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I have a performance critical inline function. It generates some data, based on a parameter. I want the compiler to optimize the data generation for all invocations, where the parameter is known at compile-time. The problem is that I can't force the compiler to put the optimized data out of the stack to a static constant, since marking the data static would break the case when parameter is not a compile-time constant. Having constant data on the stack hurts performance. Is there a way to deduce (maybe using templates/boost::enable_if), that the parameter is a compile-time constant and choose appropriate implementation of the data generation?

CLARIFICATION

Basically I have something like the following:

struct Data {
     int d_[16];
};

inline Data fun(int param)
{  //param can sometimes be a compile-time constant

    ... //generate the data
    Data res = {gen0, gen2, gen3, ..., gen15}; //put the data into result
    return res;
}

So when param isn't compile-time constant, we just generate all the data and return.
When param is known, the compiler can optimize data generation out. But then it fails to optimize the following line out and generates a lot of code, that just sets res members to known data (the data is embedded to program code). I want the compiler to create a static constant, and then copy it to the return object (that is faster than executing much code with embedded data). Since this is an inline function, even the copy may be not necessary.

Disclaimer

This question is not the same as How to use different overload of an inline function, depending on a compile time parameter?. This is more generic problem.

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I don't think there's a way to detect if a function parameter is a compile time constant, and I don't see why you renamed the old question so the title contradicts the question and started a new one on this. –  UncleBens Feb 16 '11 at 21:10
    
No, the new title doesn't contradict the question. I expressed myself incorrectly in the edit and didn't recognize that until now. Thanks! –  user283145 Feb 16 '11 at 21:45

5 Answers 5

up vote 1 down vote accepted

This is not portable, but on GCC and possibly Clang there is a __builtin_constant_p compiler function. This lets you ask the compiler if it knows the value of a variable during compile time. You can use it like this:

void f(int arg) {
  if (__builtin_constant_p(arg) && arg == 0) {
    // Handle case where arg is 0 AND known at compile time.
  } else {
    // Generic code.
  }
}

With this, the compiler will not generate the code in the else branch if arg is both known at compile time and is 0.

A useful trick to make this more portable might be to use a bit of macro hackery.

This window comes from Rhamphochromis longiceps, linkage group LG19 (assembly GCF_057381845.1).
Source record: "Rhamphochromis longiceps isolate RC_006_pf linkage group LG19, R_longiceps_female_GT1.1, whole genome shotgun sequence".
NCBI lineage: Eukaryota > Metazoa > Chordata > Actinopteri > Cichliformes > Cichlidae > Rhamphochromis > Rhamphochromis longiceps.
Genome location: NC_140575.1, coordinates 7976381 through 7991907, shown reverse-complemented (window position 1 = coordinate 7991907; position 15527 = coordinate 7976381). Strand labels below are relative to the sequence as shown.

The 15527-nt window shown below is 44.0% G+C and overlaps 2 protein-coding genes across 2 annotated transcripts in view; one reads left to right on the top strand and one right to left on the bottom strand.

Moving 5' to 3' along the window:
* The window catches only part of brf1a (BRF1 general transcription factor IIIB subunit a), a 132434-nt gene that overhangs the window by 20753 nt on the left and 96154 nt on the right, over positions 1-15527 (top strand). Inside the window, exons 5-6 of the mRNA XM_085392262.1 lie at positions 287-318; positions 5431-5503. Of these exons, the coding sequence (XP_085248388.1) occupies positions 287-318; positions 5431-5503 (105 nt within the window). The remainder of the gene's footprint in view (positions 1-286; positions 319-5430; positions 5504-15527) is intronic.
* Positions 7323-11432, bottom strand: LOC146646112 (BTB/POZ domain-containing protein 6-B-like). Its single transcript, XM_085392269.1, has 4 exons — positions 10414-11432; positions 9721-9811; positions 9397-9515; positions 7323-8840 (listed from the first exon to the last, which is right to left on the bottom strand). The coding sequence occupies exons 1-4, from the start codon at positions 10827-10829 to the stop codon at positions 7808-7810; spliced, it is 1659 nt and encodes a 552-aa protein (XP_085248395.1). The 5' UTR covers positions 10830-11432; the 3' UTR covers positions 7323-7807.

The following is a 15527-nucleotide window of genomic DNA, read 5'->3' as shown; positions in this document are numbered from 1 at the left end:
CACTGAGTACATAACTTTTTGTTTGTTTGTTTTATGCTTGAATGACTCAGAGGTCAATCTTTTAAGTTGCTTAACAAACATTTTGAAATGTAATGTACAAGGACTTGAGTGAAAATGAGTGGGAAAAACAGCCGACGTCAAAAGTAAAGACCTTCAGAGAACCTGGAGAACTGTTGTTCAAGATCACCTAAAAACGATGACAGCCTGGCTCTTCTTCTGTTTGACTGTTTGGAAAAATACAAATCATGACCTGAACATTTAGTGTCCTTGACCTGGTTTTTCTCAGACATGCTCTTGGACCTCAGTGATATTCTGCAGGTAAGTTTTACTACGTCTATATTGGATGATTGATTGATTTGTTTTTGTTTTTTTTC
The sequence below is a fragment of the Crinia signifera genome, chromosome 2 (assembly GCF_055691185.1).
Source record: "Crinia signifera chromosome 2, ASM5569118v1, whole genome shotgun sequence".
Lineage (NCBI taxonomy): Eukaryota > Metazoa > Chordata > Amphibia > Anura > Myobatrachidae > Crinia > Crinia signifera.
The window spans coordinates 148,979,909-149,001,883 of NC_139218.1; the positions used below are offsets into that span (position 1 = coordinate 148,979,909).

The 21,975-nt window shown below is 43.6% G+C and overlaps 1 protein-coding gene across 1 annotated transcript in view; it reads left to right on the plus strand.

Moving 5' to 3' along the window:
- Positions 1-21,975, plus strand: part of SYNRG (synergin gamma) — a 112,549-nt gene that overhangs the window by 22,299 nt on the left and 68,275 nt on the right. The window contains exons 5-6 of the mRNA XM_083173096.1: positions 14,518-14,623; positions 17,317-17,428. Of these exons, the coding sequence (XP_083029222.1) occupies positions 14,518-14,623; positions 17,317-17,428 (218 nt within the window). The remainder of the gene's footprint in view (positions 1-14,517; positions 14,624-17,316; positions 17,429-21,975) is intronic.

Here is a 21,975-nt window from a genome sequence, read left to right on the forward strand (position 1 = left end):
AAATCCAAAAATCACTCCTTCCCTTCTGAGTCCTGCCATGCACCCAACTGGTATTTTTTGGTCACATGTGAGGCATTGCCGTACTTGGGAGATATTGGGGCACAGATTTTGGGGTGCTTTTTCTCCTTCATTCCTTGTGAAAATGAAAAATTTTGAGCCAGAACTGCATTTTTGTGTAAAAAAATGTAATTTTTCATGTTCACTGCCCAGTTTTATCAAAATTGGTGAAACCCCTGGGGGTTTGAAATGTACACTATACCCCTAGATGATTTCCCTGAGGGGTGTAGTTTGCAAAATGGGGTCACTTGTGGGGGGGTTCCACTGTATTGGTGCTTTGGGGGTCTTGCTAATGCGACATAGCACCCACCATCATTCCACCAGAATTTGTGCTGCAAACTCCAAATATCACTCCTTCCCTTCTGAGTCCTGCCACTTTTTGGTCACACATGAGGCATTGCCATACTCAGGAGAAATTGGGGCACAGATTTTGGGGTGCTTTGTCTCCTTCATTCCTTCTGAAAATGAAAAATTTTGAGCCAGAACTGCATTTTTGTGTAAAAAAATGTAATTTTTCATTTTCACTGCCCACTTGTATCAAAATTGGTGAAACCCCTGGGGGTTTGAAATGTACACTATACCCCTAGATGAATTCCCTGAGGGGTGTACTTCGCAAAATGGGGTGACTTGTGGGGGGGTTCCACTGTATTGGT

#ifdef __GNUC__
#  define CONSTANT_P(x) __builtin_constant_p(x)
#else
#  define CONSTANT_P(x) 0
#endif

Add other compilers that support something similar to this as needed and you are now able to use this with no extra overhead on compilers that don't support this. That is those compilers, if they are worth anything at all, will eliminate the CONSTANT_P branches leaving only the generic code.

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I don't believe there is any way to do that; it's the compiler's responsibility to optimize the calls, not the language's... so there's no portable way to do that. :\

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So it sounds like you have:

template <int N> myfunc_const_N() { /*...*/ }
inline myfunc_var_N(int N);

and you want to be able to type myfunc(n); and have the compiler call myfunc_const_N<n>(); if valid or myfunc_var_N(n); if not?

My guess is this impossible, but that's a difficult thing to prove.

But would it really gain you much if you could? How often do you not know at code-writing time whether a given expression is a compile-time constant or not? Why not just use the template version yourself if you do have a constant and the function parameter version if you don't?

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I'll clarify the question –  user283145 Feb 16 '11 at 21:24
    
The situation can arise frequently with embedded systems. For example, on some ST micros, some port registers map pin 0 to bit 0, pin 1 to bit 1, pin 2 to bit 2, etc. Others map pin 0 to bits 0-1, pin 1 to bits 2-3, pin 2 to bits 4-5, etc. If one wants to perform an operation on a set of I/O pins defined by a mask computed with 'pin n=bit n' mask, one may have to generate a mask with the bits "spread out". If the mask is a constant, the best way to code the expansion an expression which evaluates as a compile-time constant. If the mask isn't constant, though, the... –  supercat Jun 13 '12 at 22:31
    
...code required to evaluate the expression would be really horrible and one would be better off calling a function call to do the conversion. –  supercat Jun 13 '12 at 22:33

Did you actually profile your code and prove that passing constants to your (inline?) function(s) is the bottleneck?

If you did do the profiling, then you're going to have to help the compiler figure this one out, as there's no way to do it automatically. You'll have to manually call the template version of the function when you know the constant and the normal version otherwise.

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The optimized function is faster by as much as 20% (entire function, not the loading phase). It seems that if large constants are embedded into code as immediates (see my edit), the entire constant will be regenerated each time, even if I don't need all the data. –  user283145 Feb 16 '11 at 22:07

If the function is inlined, then the compiler will perform constant folding optimizations where appropriate, when it inlines the function, assuming that you have a fairly reasonable compiler.

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